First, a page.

Lubna Khan, BEng Architectural Engineering

Student ID No.: H00113999

Addressed to: Dr. Mehdi Nazirinia

Date: 22/12/2012

Lab Experiment held on: 28/11/2012

Table of Contents

Summary/Abstract Page 3

1.1. IntroductionPage 4

1.2. ObjectivePage 5

2. TheoryPage 5

2.1. Theoretical BackgroundPage 5

2.1.1. Sample Calculations:Page 8

2.1.1.1. First experimentPage 8

3. EquipmentPage 10

3.1. Preparing the ApparatusPage 10

3.2. Technical DataPage 11

4. Test ProcedurePage 12

4.1. Bernoulli’s Theorem TestPage 12

5. Results and DiscussionsPage 12

5.1. Data SheetPage 13

5.1.1. First ExperimentPage 13

5.1.2. Second ExperimentPage 13

5.1.3. Third ExperimentPage 14

5.2.1. Velocity-Head GraphPage 14

5.2.2. Diff. between Mea. and The. Pressure-Head GraphPage 16

5.2.3. Total Head Loss GraphPage 17

5.2.4. Total Pressure Head GraphPage 18

Conclusion Page 19

ReferencesPage21

Summary/Abstract:

The main objective of this experiment is to verify the Bernoulli Equation using a Venturi meter which is a converging-diverging tube of known geometry which is attached to a pipeline to help measure different quantities of flow rates. Furthermore, different forms of Bernoulli’s Equation is used to calculate pressure head, head loss and velocity loss. After finding out the data, the measured values of the static pressure head for each increasing flow rate is compared with the theoretical value, calculated by the Bernoulli’s equation. The head loss is also found by measuring the 8th manometer on the manometer panel whose difference each time will give the head loss. The difference between the measured and theoretical value of static head is then found out to be due to the frictional losses occurring in the pipe. The head loss which should remain constant also varies slightly due to the mentioned reason. This experiment investigates the benefits and restrictions of Bernoulli’s principle by comparing theoretical and measured values, graphs and different flow rates. Bernoulli’s equation is efficient and important in engineering subjects concerning fluids and systems concerned with fluids laws.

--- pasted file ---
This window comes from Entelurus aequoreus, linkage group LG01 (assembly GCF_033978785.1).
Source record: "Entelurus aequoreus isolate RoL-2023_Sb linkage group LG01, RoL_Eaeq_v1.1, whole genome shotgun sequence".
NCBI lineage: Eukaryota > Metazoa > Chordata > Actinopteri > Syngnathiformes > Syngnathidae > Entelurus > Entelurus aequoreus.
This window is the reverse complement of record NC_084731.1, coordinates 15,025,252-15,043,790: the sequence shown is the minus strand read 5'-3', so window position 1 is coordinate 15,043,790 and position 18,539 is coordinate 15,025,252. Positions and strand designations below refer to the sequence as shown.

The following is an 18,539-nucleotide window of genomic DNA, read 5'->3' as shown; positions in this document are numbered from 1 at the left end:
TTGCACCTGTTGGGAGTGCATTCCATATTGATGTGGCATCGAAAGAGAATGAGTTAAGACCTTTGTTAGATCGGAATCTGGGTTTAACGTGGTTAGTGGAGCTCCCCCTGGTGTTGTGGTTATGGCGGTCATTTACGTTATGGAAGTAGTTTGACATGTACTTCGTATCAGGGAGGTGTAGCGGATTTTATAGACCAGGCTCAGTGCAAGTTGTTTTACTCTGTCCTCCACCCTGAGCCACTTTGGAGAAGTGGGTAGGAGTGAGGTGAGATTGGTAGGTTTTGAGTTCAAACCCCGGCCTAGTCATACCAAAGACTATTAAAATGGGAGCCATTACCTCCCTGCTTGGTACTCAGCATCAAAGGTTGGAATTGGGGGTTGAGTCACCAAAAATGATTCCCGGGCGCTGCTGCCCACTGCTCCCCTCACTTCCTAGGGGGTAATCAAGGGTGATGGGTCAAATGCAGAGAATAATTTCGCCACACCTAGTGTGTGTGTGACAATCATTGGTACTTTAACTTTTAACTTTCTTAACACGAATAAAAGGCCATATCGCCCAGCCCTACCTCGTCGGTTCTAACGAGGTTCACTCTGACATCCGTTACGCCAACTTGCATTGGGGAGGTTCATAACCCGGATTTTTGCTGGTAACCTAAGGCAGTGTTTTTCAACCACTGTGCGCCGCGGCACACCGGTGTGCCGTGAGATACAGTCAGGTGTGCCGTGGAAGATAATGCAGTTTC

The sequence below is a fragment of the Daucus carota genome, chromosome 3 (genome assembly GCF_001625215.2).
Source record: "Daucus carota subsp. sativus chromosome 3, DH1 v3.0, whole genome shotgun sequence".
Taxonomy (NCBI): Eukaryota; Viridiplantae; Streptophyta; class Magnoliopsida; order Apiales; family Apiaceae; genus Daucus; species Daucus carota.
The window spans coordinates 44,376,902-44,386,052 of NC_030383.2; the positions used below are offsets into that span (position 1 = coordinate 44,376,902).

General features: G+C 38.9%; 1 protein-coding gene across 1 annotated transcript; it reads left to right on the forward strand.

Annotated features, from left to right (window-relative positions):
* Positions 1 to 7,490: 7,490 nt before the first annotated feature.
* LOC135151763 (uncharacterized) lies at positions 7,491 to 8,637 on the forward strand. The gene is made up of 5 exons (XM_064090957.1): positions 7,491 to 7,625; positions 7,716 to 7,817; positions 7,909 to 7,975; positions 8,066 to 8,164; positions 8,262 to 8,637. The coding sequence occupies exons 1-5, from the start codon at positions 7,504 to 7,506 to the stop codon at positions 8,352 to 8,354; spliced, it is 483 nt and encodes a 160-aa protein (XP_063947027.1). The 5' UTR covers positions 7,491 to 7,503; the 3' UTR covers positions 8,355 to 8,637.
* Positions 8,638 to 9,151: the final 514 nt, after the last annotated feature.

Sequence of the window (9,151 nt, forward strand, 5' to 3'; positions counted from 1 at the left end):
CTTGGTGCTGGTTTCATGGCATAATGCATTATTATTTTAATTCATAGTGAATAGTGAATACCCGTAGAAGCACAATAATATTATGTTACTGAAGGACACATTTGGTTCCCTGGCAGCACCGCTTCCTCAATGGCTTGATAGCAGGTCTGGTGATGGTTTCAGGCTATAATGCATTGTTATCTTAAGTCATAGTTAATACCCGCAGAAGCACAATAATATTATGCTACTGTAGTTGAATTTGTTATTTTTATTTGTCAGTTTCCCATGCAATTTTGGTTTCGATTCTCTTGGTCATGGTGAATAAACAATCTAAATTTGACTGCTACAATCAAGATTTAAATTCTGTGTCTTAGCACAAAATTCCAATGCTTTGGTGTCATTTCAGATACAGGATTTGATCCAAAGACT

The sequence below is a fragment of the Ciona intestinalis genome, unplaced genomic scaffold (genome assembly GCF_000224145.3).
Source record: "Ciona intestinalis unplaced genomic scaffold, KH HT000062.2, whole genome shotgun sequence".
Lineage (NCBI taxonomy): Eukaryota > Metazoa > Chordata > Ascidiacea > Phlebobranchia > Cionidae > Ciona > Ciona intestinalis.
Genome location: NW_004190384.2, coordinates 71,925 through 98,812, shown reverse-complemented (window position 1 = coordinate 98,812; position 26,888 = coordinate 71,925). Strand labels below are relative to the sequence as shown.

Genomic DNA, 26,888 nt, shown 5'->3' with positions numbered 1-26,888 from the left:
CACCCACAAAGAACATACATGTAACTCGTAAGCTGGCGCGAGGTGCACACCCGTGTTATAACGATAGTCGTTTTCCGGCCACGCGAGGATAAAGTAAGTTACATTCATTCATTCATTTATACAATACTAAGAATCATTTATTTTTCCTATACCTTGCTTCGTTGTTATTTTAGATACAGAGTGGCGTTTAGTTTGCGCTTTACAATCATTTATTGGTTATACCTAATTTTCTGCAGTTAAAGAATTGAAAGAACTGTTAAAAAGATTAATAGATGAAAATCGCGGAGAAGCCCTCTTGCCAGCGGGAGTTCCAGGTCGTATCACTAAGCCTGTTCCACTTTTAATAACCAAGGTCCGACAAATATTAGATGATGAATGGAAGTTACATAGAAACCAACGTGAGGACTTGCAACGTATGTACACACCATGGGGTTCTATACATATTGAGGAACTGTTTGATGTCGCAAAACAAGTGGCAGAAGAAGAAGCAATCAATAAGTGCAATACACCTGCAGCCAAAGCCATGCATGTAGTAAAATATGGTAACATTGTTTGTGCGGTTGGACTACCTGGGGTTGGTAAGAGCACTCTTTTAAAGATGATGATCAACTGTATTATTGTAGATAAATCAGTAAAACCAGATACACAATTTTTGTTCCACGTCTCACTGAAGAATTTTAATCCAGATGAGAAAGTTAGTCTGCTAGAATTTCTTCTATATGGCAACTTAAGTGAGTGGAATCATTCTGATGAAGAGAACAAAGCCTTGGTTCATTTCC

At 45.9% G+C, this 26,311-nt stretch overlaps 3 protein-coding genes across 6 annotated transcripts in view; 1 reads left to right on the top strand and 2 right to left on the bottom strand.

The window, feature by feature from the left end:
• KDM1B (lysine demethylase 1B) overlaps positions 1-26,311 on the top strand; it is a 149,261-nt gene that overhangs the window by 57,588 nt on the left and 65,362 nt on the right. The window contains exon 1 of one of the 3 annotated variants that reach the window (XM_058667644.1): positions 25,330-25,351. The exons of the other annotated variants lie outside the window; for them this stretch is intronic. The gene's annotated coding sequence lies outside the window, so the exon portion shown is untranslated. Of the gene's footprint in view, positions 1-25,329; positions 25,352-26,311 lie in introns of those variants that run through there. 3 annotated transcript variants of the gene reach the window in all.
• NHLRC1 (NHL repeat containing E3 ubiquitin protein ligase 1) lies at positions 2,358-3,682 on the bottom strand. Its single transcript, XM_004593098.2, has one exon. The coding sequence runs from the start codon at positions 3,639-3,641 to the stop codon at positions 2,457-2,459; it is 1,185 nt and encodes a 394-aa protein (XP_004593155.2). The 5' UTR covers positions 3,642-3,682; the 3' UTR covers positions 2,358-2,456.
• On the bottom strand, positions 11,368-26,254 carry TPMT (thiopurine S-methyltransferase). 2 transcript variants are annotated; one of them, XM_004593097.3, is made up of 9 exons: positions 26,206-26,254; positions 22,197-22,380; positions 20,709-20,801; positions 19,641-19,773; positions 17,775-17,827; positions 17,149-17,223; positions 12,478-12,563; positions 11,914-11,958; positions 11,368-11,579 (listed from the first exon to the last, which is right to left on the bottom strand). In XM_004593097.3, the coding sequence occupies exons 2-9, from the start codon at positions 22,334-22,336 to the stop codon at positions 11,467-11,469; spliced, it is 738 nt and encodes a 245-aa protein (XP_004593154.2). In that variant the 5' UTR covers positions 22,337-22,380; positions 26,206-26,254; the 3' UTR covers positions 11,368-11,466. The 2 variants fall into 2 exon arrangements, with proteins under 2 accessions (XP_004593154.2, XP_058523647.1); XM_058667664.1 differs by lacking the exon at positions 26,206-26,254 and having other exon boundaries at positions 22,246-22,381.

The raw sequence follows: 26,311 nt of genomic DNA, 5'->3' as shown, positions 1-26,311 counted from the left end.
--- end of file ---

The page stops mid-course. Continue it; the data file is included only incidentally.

1.1. Introduction:

The Bernoulli’s principle or Bernoulli’s theory states that for an inviscid flow, as the speed or velocity of the fluid increases the pressure of that fluid decreases. This principle was named by Daniel Bernoulli, a Swiss mathematician after himself and published it in his book called Hydrodynamica in 1738. Bernoulli’s Principle is derived from the principle of Conservation of Energy which states that the total energy of the fluid must be same at all points in the streamline of the fluid. This means that the sum of kinetic and potential energy of a mass must remain constant in all stages. The Bernoulli’s principle states the inverse proportion between pressure and velocity of an inviscid flow. However, in reality data shows energy losses due to viscosity caused by the channel’s walls. The Bernoulli’s principle is used to calculate the lift force on an airfoil. Pressure difference caused due to the difference in speeds of air flowing past the top surface (higher) of an aircraft wing and the bottom surface(lower) of the wing results in an upwards lifting force. The Bernoulli’s Equation is then used to find the life forces if the top and bottom speed of the air is known to a good approximation. Also, the airspeed of the aircraft is determined by using the Pitot Tube and Static Port on an aircraft which are connected to the airspeed indicator. This determines the dynamic pressure (difference between stagnation pressure and static pressure) of the airflow past the aircraft, which is calibrated with the help of...